679 x 1000 Komo among Tagwa-Senufo Peoples in Southwest Burkina Faso, Page 4 - Art & Life in Africa - The University of Iowa Stanley Museum of Art

Komo among Tagwa-Senufo Peoples in Southwest Burkina Faso

by Boureima T. Diamitani
West African Museums Programme

Komo maskers at the funeral of a komotigui. Tagwa artist, Burkina Faso. Photo by Boureima Diamitani, 1997.

The Komo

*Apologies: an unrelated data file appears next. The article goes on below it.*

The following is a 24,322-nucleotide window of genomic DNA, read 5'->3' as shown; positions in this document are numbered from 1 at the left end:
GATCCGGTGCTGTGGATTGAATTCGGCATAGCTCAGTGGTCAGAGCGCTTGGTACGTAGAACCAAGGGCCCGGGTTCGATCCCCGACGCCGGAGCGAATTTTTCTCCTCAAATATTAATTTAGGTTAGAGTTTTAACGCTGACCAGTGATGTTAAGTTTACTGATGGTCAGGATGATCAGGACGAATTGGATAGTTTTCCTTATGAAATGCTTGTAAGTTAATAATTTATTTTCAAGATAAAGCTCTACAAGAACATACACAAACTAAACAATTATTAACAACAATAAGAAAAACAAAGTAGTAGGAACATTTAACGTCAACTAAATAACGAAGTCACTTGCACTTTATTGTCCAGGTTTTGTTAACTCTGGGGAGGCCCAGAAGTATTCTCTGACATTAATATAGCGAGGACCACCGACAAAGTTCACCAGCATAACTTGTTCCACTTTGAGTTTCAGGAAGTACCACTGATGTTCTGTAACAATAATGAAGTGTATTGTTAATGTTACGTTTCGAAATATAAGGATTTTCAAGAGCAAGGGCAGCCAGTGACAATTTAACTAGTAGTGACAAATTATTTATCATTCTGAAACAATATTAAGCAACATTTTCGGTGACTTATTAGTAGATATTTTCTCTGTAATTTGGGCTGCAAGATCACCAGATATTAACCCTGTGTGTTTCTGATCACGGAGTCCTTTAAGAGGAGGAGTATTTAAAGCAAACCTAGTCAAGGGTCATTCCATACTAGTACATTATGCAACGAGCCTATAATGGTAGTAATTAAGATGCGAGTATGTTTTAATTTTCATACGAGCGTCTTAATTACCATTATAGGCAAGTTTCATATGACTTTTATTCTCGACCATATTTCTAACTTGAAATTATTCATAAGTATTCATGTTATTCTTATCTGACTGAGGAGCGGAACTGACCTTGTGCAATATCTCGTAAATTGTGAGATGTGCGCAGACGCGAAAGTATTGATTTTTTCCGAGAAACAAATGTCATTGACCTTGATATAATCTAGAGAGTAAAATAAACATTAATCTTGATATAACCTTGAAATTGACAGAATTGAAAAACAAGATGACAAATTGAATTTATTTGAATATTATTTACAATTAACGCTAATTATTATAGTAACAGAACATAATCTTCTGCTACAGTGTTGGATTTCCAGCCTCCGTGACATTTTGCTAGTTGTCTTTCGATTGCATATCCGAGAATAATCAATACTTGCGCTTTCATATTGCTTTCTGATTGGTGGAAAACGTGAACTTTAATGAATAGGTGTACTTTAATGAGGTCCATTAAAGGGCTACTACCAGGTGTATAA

Komo represents the most fearful spirit for the Tagwa. They believe that the Komo is a spirit above Man, sent by Kle (God), with supernatural power to help people solve their problems. Komo functions as a police officer, benefactor of society, and protector for members of its religious association.  The term Komo designates the carved mask, the man who wears the mask, and the society composed of elders and adepts.  While no real difference in style and form exists between the Komo mask of the Tagwa and that of the Bamana, there is a sub-style specific to each Komo. In the following description, I will use the term “mask” for the Komo mask; “the Komo” for the masker; “Komo” for the society and the spirit.